A wake was planned for Oct. 8 at St. Adalbert's Church in the Bronx, with a wake to be held Oct. 9, followed by an evening vigil, at the Cathedral Basilica of the Sacred Heart in Newark, New Jersey.
HARTFORD – New parish pro-life representatives gather near Archbishop Leonard P. Blair as he blesses candles as part of the annual Respect Life Mass celebrated Oct. 5 at the Cathedral of St. Joseph.
Archbishop Blair also commissioned the new parish pro-life representatives and presented the candles to the pro-life representatives from all parishes.
On October 1, 2007, An Act Concerning Compassionate Care for Victims of Sexual Assault, passed by the State Legislature and signed into law by the Governor, goes into effect. The Catholic Bishops of Connecticut, following extensive consultation with the leaders of our Catholic hospitals, attorneys, ethicists, and moral theologians, have issued the following statement:
The Catholic Bishops of Connecticut, joined by the leaders of the Catholic hospitals in the State, issue the following statement regarding the administration of Plan B in Catholic hospitals to victims of rape:
The four Catholic hospitals in the State of Connecticut remain committed to providing competent and compassionate care to victims of rape. In accordance with Catholic moral teaching, these hospitals provide emergency contraception after appropriate testing. Under the existing hospital protocols, this includes a pregnancy test and an ovulation test. Catholic moral teaching is adamantly opposed to abortion, but not to emergency contraception for victims of rape.
This past spring, the Governor signed into a law An Act Concerning Compassionate Care for Victims of Sexual Assault, passed by the State Legislature. It does not allow medical professionals to take into account the results of the ovulation test. The Bishops and other Catholic health care leaders believe that this law is seriously flawed, but not sufficiently to bar compliance with it at the present time. We continue to believe this law should be changed.
Nonetheless, to administer Plan B pills in Catholic hospitals to victims of rape, a pregnancy test to determine that the woman has not conceived is sufficient. An ovulation test will not be required. The administration of Plan B pills in this instance cannot be judged to be the commission of an abortion because of such doubt about how Plan B pills and similar drugs work and because of the current impossibility of knowing from the ovulation test whether a new life is present. To administer Plan B pills without an ovulation test is not an intrinsically evil act.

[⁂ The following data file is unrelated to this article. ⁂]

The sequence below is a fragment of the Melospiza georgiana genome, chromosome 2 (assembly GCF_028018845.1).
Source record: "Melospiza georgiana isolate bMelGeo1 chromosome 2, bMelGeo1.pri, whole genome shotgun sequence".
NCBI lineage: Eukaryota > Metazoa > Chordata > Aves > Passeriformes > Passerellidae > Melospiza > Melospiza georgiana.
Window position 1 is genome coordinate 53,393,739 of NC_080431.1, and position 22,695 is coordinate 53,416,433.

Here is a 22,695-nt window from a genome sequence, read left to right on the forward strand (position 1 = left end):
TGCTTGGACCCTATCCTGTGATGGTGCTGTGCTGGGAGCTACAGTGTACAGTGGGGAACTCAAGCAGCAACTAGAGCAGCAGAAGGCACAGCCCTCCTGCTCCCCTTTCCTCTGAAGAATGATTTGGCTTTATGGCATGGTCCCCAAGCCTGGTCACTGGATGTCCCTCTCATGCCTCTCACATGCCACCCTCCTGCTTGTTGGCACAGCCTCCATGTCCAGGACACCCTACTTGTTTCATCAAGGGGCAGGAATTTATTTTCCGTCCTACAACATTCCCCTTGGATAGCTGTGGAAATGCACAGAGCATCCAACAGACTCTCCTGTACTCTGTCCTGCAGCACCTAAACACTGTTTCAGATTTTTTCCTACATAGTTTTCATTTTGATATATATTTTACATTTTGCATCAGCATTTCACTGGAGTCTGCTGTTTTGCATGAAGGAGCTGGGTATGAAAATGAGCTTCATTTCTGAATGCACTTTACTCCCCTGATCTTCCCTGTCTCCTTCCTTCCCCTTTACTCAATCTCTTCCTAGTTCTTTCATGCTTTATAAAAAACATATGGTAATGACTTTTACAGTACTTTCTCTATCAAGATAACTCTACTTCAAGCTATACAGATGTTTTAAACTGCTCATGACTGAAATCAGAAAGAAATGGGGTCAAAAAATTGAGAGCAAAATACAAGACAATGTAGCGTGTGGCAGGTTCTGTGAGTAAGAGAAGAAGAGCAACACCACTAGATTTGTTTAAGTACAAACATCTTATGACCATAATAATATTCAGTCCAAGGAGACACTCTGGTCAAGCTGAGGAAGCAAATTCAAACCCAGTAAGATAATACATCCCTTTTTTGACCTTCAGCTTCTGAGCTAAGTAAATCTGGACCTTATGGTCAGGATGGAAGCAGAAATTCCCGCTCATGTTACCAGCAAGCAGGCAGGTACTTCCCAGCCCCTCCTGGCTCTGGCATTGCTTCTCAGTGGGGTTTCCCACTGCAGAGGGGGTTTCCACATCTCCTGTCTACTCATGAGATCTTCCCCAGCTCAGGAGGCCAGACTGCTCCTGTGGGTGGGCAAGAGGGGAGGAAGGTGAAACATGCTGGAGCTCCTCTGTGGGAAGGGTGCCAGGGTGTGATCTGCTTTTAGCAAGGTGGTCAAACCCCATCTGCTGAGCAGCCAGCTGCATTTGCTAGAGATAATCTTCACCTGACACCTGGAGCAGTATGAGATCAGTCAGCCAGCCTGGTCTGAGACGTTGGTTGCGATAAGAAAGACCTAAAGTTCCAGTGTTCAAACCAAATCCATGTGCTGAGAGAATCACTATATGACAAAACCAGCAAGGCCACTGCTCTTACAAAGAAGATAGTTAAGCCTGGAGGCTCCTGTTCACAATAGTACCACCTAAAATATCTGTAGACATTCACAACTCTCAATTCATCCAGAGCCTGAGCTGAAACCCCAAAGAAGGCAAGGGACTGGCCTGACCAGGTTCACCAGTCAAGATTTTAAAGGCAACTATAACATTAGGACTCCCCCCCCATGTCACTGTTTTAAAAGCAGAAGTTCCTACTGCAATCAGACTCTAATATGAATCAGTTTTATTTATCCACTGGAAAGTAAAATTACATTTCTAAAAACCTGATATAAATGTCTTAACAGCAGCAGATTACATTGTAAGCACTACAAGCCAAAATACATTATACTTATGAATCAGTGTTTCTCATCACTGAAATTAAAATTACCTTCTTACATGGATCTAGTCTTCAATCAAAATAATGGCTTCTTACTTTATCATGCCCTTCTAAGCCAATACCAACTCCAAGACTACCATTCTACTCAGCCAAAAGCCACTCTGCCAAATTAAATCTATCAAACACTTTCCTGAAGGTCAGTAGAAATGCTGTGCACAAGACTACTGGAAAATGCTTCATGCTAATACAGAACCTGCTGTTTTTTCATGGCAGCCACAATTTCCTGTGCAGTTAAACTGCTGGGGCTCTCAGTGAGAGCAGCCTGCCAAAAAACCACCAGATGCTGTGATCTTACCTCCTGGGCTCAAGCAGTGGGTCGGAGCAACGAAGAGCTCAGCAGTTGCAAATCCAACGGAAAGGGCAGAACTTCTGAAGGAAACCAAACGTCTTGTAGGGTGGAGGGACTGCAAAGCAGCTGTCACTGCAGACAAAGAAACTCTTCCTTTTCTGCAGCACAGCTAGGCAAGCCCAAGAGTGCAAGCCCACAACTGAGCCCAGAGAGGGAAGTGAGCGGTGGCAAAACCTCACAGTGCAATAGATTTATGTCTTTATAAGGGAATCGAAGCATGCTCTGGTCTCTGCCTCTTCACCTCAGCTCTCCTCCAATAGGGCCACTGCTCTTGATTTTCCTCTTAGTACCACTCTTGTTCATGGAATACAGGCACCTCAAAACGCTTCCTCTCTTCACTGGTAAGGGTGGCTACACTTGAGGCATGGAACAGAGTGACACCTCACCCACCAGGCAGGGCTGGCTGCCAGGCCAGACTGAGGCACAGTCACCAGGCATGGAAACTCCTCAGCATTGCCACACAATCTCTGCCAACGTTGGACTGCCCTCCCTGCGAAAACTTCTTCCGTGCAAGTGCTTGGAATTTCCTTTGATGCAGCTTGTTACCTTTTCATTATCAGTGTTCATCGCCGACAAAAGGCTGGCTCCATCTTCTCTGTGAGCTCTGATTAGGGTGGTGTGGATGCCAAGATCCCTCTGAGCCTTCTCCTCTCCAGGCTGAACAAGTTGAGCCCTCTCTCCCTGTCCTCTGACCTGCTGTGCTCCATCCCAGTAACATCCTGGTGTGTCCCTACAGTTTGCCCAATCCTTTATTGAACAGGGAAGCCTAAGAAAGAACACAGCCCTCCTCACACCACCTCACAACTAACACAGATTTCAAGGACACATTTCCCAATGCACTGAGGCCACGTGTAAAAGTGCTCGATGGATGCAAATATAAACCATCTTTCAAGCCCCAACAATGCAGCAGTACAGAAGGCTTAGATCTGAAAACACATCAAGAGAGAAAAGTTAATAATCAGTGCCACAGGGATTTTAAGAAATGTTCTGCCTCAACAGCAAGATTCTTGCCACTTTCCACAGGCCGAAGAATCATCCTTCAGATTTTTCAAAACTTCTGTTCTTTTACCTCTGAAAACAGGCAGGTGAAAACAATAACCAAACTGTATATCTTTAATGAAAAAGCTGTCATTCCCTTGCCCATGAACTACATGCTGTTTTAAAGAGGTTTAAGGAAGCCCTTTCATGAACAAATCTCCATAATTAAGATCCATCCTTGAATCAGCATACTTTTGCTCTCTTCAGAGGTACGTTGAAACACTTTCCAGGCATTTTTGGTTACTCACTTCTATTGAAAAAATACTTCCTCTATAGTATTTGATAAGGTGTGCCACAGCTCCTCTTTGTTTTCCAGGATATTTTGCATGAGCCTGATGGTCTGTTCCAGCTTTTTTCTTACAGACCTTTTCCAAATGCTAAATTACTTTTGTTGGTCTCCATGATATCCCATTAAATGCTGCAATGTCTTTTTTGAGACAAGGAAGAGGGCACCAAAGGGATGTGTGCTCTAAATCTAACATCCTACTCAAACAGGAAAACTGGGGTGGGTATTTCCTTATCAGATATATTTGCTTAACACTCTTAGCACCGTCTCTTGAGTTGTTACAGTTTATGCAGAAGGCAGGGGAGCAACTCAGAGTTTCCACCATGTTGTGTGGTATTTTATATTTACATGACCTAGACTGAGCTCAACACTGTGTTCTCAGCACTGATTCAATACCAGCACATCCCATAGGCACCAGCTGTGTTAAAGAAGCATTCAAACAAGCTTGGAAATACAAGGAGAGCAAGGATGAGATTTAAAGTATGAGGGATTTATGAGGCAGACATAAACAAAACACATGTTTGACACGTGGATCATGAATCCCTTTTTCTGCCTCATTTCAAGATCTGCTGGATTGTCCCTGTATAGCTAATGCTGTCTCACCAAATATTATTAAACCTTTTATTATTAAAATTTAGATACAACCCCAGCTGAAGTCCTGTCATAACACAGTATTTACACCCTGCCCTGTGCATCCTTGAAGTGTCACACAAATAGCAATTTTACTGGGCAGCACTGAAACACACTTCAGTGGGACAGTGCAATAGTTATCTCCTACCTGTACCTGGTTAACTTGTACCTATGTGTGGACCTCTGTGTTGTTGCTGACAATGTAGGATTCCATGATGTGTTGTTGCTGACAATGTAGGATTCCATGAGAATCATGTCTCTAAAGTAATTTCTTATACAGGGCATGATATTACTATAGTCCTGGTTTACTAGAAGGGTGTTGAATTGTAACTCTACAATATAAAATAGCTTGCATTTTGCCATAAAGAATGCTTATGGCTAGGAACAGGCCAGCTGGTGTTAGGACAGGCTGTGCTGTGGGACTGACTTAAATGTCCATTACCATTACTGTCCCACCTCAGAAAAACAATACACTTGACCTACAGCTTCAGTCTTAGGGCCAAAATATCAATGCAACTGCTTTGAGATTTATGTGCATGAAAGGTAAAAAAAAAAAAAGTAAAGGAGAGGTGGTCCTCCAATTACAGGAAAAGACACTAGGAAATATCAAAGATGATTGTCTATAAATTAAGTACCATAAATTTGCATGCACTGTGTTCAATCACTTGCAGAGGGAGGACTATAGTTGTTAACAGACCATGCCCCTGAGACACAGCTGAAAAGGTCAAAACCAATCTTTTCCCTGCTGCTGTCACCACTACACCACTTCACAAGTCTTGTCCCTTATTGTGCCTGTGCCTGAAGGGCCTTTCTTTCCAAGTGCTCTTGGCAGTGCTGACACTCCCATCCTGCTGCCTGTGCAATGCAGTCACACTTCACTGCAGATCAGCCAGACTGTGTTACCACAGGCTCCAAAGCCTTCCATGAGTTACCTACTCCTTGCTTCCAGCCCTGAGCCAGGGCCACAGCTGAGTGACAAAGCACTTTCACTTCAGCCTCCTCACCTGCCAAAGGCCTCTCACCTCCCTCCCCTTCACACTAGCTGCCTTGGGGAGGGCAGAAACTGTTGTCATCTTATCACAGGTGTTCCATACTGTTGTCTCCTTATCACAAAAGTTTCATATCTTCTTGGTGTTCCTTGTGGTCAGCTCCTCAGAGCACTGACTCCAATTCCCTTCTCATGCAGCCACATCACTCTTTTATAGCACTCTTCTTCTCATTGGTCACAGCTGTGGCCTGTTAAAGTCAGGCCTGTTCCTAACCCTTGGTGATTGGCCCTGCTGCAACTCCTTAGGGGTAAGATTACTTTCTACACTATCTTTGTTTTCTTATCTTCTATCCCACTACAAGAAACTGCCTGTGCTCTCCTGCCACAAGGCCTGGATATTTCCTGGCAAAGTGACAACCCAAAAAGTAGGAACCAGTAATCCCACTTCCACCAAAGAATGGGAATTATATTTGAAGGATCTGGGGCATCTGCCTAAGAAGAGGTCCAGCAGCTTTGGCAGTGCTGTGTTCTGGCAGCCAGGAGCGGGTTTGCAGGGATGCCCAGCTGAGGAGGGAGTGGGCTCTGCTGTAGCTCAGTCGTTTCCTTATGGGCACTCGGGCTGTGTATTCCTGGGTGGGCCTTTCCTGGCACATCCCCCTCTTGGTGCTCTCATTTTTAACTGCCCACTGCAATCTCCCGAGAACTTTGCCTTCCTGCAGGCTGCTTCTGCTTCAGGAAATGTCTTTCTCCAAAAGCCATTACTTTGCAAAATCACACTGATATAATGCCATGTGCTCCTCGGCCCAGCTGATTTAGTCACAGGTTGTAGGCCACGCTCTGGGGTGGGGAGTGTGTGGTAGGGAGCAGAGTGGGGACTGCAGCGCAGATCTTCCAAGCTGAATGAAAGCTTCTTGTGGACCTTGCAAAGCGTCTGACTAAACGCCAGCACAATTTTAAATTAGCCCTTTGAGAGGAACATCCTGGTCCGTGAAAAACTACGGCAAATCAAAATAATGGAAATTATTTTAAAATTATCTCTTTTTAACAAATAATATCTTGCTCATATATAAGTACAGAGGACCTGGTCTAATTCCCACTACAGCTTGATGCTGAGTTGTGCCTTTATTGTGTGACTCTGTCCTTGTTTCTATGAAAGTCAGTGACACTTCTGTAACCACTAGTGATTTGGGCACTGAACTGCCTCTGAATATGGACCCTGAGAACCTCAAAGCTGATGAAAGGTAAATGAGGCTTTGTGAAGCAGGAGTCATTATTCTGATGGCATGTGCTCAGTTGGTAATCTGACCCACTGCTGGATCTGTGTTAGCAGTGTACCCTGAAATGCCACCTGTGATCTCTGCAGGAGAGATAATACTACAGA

Since the teaching authority of the Church has not definitively resolved this matter and since there is serious doubt about how Plan B pills work, the Catholic Bishops of Connecticut have stated that Catholic hospitals in the State may follow protocols that do not require an ovulation test in the treatment of victims of rape. A pregnancy test approved by the United States Food and Drug Administration suffices. If it becomes clear that Plan B pills would lead to an early chemical abortion in some instances, this matter would have to be reopened.
Simply put, the Statement indicates that the Catholic hospitals in Connecticut will no longer require an ovulation test before administering emergency contraception pills at the womans request.
Catholic hospitals will continue to administer a pregnancy test to determine if the woman has conceived.
If the pregnancy test is positive, contraceptive medication will not be administered.
This policy is consistent with the new law and with the Ethical and Religious Directives of the United States Conference of Catholic Bishops.
Catholic teaching is adamantly opposed to abortion, but not opposed to emergency contraception for a woman who is a victim of rape.
The four Catholic hospitals in Connecticut are: St. Francis Hospital, Hartford; St. Marys Hospital, Waterbury; St. Raphaels Hospital, New Haven; and St. Vincents Hospital, Bridgeport. They have all been renowned for generations for the compassionate and understanding care they provide for victims of sexual assault.